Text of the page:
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Do you still get upset?

(59 Posts)
Huia Sat 17-Feb-24 05:17:28

If someone is rude and unpleasant to you in public do you still get bothered? I do and I wish I could just brush it off, after all I’m 78! So is it just me?

grandMattie Sat 17-Feb-24 05:31:33

I still get deeply hurt if forgotten for some event, or from a particularly cutting throwaway line…
I wish too I didn’t have such thin skin, but am very, very careful not to let it show.

Curtaintwitcher Sat 17-Feb-24 06:41:13

If you are a sensitive person, any unpleasantness affects you. It doesn't seem to be possible to develop a thick skin. You learn not to show it, so the other person doesn't have the satisfaction of knowing they upset you.

downtoearth Sat 17-Feb-24 07:09:11

Yes I am very thin skinned,and get hurt very easily,which makes me very aware when speaking/ writing to others how easy it is to maybe without intention inflict pain.

M0nica Sat 17-Feb-24 07:14:28

Your post is very vague. can you give an example about what you mean. I suspect you have a specific event in mind

Generally if someone was rude and unpleasant to me in public how I responded would be determined by who it was.

If it was some one emotionally close to me - partner, child, close friend and we were out together - yes, it would be upsetting.

If it was someone unknown to me, who perhaps I accidentally bumped in to, - and had apologised and they turned to me and they said smething to me like 'stupid cow'. I would be amused.

rosie1959 Sat 17-Feb-24 07:36:54

As Monica posts it depends what the event was I don’t have friends or family that would be unpleasant to me in public. As for the very odd occasion if it is someone unknown to me again it depends on the situation. If I do something wrong I will immediately apologise but if not the thought up yours goes through my head. I am not responsible for other peoples actions.

Redhead56 Sat 17-Feb-24 09:18:15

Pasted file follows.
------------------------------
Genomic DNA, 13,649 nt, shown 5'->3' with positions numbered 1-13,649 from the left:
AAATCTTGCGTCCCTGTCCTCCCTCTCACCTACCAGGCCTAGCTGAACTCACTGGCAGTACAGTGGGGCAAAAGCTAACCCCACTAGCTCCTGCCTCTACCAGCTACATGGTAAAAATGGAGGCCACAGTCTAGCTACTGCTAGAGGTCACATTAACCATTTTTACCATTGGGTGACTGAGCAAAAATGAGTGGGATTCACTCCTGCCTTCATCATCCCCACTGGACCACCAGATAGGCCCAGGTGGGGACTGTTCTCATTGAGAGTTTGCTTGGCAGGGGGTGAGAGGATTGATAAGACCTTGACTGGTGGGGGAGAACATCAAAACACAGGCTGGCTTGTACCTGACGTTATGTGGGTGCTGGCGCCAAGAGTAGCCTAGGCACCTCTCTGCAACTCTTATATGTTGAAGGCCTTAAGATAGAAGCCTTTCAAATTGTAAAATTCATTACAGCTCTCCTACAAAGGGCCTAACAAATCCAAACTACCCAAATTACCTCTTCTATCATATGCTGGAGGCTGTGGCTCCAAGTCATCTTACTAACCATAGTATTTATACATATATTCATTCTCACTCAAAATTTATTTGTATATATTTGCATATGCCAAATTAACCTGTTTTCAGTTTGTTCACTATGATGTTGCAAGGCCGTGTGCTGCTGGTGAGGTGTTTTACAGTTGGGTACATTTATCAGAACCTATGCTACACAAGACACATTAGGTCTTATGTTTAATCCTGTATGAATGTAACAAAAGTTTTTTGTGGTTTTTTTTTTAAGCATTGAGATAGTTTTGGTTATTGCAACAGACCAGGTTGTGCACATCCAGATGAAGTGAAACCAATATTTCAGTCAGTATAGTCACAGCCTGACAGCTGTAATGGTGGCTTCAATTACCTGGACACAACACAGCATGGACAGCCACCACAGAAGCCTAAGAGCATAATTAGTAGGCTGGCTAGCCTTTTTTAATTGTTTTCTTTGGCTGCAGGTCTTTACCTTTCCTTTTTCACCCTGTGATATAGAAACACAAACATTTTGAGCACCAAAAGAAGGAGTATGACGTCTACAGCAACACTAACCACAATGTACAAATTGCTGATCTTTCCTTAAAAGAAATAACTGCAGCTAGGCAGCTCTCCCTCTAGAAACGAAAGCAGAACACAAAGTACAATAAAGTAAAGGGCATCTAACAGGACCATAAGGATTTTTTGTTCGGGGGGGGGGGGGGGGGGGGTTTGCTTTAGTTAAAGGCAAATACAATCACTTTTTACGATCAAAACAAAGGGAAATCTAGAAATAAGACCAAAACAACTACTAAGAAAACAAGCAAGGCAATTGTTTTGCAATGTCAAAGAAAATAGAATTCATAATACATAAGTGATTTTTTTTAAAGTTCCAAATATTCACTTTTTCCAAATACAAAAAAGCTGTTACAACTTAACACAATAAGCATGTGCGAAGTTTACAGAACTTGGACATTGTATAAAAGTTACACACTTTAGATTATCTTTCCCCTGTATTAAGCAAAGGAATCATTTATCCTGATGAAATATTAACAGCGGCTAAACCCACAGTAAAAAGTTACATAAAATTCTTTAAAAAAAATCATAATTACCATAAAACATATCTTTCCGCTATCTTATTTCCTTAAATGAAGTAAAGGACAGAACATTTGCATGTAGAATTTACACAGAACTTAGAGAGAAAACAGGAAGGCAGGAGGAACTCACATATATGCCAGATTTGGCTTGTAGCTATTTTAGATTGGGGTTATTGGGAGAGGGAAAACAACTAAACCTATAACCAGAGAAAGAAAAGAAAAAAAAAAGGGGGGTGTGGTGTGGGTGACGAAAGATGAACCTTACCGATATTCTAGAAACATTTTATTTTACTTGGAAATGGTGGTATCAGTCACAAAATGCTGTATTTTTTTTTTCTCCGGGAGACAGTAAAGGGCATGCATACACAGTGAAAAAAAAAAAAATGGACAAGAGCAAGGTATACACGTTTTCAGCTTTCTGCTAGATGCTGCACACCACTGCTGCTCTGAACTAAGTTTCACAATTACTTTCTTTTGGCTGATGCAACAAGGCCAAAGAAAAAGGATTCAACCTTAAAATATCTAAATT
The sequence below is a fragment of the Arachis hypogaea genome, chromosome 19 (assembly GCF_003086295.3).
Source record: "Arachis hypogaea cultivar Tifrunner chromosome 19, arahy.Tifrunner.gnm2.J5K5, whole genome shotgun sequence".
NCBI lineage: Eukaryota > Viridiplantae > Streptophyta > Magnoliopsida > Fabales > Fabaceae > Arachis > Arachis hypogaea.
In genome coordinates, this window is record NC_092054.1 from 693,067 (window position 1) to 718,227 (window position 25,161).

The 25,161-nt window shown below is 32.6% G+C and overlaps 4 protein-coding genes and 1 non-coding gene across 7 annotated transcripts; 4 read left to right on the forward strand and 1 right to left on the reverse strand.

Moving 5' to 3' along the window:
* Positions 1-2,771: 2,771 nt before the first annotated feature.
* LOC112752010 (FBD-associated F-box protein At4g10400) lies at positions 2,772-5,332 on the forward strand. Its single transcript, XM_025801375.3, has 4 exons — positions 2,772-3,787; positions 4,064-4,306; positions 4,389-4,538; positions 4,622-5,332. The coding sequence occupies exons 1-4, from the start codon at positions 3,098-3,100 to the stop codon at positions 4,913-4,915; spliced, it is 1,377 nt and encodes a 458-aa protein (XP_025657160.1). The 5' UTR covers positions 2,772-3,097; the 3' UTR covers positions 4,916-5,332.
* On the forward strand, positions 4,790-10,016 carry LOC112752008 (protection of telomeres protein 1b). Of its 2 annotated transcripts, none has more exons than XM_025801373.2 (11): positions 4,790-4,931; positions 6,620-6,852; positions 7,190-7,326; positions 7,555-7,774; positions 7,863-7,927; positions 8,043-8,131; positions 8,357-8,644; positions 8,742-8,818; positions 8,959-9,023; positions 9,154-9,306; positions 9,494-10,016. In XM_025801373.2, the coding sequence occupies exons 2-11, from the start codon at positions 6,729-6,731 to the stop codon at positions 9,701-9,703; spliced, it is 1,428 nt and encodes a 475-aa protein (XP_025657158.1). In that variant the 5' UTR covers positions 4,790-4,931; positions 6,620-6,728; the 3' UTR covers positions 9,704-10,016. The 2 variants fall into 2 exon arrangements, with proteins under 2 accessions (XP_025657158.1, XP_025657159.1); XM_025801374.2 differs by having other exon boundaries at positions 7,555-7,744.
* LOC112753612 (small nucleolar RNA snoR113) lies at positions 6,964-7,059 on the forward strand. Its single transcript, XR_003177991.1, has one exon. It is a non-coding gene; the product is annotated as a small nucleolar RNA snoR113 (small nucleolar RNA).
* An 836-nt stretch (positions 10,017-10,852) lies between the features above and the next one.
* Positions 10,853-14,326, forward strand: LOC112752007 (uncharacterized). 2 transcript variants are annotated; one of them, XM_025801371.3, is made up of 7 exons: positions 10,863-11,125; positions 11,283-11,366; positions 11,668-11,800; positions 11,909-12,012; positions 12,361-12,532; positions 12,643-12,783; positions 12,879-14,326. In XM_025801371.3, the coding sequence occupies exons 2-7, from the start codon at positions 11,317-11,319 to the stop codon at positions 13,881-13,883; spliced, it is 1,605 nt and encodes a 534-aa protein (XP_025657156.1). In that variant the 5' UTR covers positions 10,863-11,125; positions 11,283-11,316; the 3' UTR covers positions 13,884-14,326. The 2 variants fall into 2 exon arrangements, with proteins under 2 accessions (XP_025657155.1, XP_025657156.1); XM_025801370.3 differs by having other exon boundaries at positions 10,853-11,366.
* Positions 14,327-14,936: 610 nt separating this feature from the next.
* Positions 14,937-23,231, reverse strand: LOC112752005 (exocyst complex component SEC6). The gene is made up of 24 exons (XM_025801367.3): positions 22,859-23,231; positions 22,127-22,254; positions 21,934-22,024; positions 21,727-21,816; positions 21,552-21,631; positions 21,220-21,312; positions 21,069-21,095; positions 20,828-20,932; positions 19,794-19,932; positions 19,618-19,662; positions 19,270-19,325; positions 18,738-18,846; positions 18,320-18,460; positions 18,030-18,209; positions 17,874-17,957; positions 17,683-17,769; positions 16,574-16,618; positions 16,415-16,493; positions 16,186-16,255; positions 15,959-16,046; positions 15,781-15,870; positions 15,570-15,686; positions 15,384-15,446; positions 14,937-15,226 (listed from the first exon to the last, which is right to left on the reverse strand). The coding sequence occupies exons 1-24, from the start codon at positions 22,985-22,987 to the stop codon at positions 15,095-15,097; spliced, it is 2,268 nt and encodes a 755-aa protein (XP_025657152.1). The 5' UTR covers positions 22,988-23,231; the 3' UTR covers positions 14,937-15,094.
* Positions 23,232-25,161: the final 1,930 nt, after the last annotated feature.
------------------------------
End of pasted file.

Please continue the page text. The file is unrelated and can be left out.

Someone close to me or knows me wouldn’t usually say something rude or be unpleasant. If a complete stranger was that’s different I would tell them how very rude they are. I worked with the public for years and grew thick skin quickly.

Luckygirl3 Sat 17-Feb-24 09:29:53

In situations when someone has behaved in a way that I do not like, I always try to say to myself ..... this may not be about me; I do not know what else is going on in that person's life.

flappergirl Sat 17-Feb-24 09:32:36

If the comment was from a stranger (bumping into someone in the supermarket or a rude shop assistant for example) I would tend to get more angry than upset and stew on the many Oscar Wildesque retorts I could have made at the time.

If it was from someone closer to home such as a work colleague or neighbour, with whom I usually had a good relationship, I would ask them what I had done to upset them and try to sort out any problems.

If it was from a family member, especially my son, I would be absolutely mortified and deeply hurt to the point of tears and wanting to hide away.

Either way, I think there are very few people who can genuinely ignore or laugh off rude or hurtful comments.

Nell8 Sat 17-Feb-24 09:48:04

Get bothered? You bet!

I was walking down the pavement in our High Street aware that three young men were coming towards me, side by side. When we met they grudgingly let me through and one said, in a thick foreign accent "I tell old vimmin to valk in the road".